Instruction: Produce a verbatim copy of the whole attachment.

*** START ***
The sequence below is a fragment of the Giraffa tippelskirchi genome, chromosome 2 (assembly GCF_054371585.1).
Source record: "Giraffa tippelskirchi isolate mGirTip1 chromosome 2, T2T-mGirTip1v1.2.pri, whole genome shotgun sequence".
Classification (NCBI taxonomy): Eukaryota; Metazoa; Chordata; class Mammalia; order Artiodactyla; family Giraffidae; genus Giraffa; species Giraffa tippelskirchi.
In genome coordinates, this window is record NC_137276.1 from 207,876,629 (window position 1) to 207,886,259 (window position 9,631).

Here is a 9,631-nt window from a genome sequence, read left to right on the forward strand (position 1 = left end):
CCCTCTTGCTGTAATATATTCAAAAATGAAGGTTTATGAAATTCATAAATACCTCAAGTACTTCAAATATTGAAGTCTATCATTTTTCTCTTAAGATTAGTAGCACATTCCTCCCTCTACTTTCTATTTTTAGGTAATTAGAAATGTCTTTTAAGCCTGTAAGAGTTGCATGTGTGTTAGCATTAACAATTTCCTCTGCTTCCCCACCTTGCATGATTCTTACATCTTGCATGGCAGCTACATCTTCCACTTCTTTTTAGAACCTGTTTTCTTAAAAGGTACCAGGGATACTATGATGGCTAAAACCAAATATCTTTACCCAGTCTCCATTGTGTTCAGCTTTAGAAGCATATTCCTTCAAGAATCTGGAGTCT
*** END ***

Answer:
The sequence below is a fragment of the Giraffa tippelskirchi genome, chromosome 2 (assembly GCF_054371585.1).
Source record: "Giraffa tippelskirchi isolate mGirTip1 chromosome 2, T2T-mGirTip1v1.2.pri, whole genome shotgun sequence".
Classification (NCBI taxonomy): Eukaryota; Metazoa; Chordata; class Mammalia; order Artiodactyla; family Giraffidae; genus Giraffa; species Giraffa tippelskirchi.
In genome coordinates, this window is record NC_137276.1 from 207,876,629 (window position 1) to 207,886,259 (window position 9,631).

Here is a 9,631-nt window from a genome sequence, read left to right on the forward strand (position 1 = left end):
CCCTCTTGCTGTAATATATTCAAAAATGAAGGTTTATGAAATTCATAAATACCTCAAGTACTTCAAATATTGAAGTCTATCATTTTTCTCTTAAGATTAGTAGCACATTCCTCCCTCTACTTTCTATTTTTAGGTAATTAGAAATGTCTTTTAAGCCTGTAAGAGTTGCATGTGTGTTAGCATTAACAATTTCCTCTGCTTCCCCACCTTGCATGATTCTTACATCTTGCATGGCAGCTACATCTTCCACTTCTTTTTAGAACCTGTTTTCTTAAAAGGTACCAGGGATACTATGATGGCTAAAACCAAATATCTTTACCCAGTCTCCATTGTGTTCAGCTTTAGAAGCATATTCCTTCAAGAATCTGGAGTCT